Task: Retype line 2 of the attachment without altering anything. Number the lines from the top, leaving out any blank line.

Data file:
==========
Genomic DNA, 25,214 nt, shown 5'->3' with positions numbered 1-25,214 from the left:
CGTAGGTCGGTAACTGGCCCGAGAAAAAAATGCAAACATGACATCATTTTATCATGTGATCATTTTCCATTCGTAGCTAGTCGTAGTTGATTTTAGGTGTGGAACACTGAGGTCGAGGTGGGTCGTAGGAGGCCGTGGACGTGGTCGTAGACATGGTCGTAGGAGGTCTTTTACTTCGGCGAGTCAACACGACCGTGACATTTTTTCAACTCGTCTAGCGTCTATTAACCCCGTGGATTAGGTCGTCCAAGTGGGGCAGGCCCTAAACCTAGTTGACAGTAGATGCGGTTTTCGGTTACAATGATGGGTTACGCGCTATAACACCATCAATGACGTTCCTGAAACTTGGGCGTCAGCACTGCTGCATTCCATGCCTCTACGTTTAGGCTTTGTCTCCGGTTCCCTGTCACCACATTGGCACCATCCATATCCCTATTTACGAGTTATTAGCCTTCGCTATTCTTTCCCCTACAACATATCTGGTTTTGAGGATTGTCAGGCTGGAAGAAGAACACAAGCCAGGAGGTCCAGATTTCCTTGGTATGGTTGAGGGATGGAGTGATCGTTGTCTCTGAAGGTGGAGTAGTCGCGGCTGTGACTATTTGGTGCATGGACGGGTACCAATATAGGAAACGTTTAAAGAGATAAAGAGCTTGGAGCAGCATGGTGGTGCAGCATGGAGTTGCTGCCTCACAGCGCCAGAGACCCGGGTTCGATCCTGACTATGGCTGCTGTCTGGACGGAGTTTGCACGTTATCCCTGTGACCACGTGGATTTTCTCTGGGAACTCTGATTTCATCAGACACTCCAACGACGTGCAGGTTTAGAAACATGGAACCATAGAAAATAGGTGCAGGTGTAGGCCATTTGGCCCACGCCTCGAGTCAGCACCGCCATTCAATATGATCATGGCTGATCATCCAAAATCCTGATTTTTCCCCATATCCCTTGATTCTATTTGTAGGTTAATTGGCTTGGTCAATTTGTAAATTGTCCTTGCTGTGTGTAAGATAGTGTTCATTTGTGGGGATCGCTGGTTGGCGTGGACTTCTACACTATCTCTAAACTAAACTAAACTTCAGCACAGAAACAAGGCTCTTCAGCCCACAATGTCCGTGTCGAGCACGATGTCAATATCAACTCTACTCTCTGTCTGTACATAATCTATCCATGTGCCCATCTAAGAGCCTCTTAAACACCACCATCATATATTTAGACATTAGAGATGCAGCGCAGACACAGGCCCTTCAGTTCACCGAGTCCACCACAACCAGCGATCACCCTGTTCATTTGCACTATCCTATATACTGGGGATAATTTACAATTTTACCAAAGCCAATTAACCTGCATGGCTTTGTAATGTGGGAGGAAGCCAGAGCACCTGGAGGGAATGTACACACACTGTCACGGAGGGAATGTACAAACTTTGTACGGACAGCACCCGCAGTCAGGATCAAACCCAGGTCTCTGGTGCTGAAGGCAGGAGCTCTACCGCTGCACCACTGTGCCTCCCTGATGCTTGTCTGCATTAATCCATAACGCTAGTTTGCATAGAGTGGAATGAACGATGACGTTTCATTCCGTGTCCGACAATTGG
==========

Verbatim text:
CGTAGGTCGGTAACTGGCCCGAGAAAAAAATGCAAACATGACATCATTTTATCATGTGATCATTTTCCATTCGTAGCTAGTCGTAGTTGATTTTAGGTGTGGAACACTGAGGTCGAGGTGGGTCGTAGGAGGCCGTGGACGTGGTCGTAGACATGGTCGTAGGAGGTCTTTTACTTCGGCGAGTCAACACGACCGTGACATTTTTTCAACTCGTCTAGCGTCTATTAACCCCGTGGATTAGGTCGTCCAAGTGGGGCAGGCCCTAAACCTAGTTGACAGTAGATGCGGTTTTCGGTTACAATGATGGGTTACGCGCTATAACACCATCAATGACGTTCCTGAAACTTGGGCGTCAGCACTGCTGCATTCCATGCCTCTACGTTTAGGCTTTGTCTCCGGTTCCCTGTCACCACATTGGCACCATCCATATCCCTATTTACGAGTTATTAGCCTTCGCTATTCTTTCCCCTACAACATATCTGGTTTTGAGGATTGTCAGGCTGGAAGAAGAACACAAGCCAGGAGGTCCAGATTTCCTTGGTATGGTTGAGGGATGGAGTGATCGTTGTCTCTGAAGGTGGAGTAGTCGCGGCTGTGACTATTTGGTGCATGGACGGGTACCAATATAGGAAACGTTTAAAGAGATAAAGAGCTTGGAGCAGCATGGTGGTGCAGCATGGAGTTGCTGCCTCACAGCGCCAGAGACCCGGGTTCGATCCTGACTATGGCTGCTGTCTGGACGGAGTTTGCACGTTATCCCTGTGACCACGTGGATTTTCTCTGGGAACTCTGATTTCATCAGACACTCCAACGACGTGCAGGTTTAGAAACATGGAACCATAGAAAATAGGTGCAGGTGTAGGCCATTTGGCCCACGCCTCGAGTCAGCACCGCCATTCAATATGATCATGGCTGATCATCCAAAATCCTGATTTTTCCCCATATCCCTTGATTCTATTTGTAGGTTAATTGGCTTGGTCAATTTGTAAATTGTCCTTGCTGTGTGTAAGATAGTGTTCATTTGTGGGGATCGCTGGTTGGCGTGGACTTCTACACTATCTCTAAACTAAACTAAACTTCAGCACAGAAACAAGGCTCTTCAGCCCACAATGTCCGTGTCGAGCACGATGTCAATATCAACTCTACTCTCTGTCTGTACATAATCTATCCATGTGCCCATCTAAGAGCCTCTTAAACACCACCATCATATATTTAGACATTAGAGATGCAGCGCAGACACAGGCCCTTCAGTTCACCGAGTCCACCACAACCAGCGATCACCCTGTTCATTTGCACTATCCTATATACTGGGGATAATTTACAATTTTACCAAAGCCAATTAACCTGCATGGCTTTGTAATGTGGGAGGAAGCCAGAGCACCTGGAGGGAATGTACACACACTGTCACGGAGGGAATGTACAAACTTTGTACGGACAGCACCCGCAGTCAGGATCAAACCCAGGTCTCTGGTGCTGAAGGCAGGAGCTCTACCGCTGCACCACTGTGCCTCCCTGATGCTTGTCTGCATTAATCCATAACGCTAGTTTGCATAGAGTGGAATGAACGATGACGTTTCATTCCGTGTCCGACAATTGG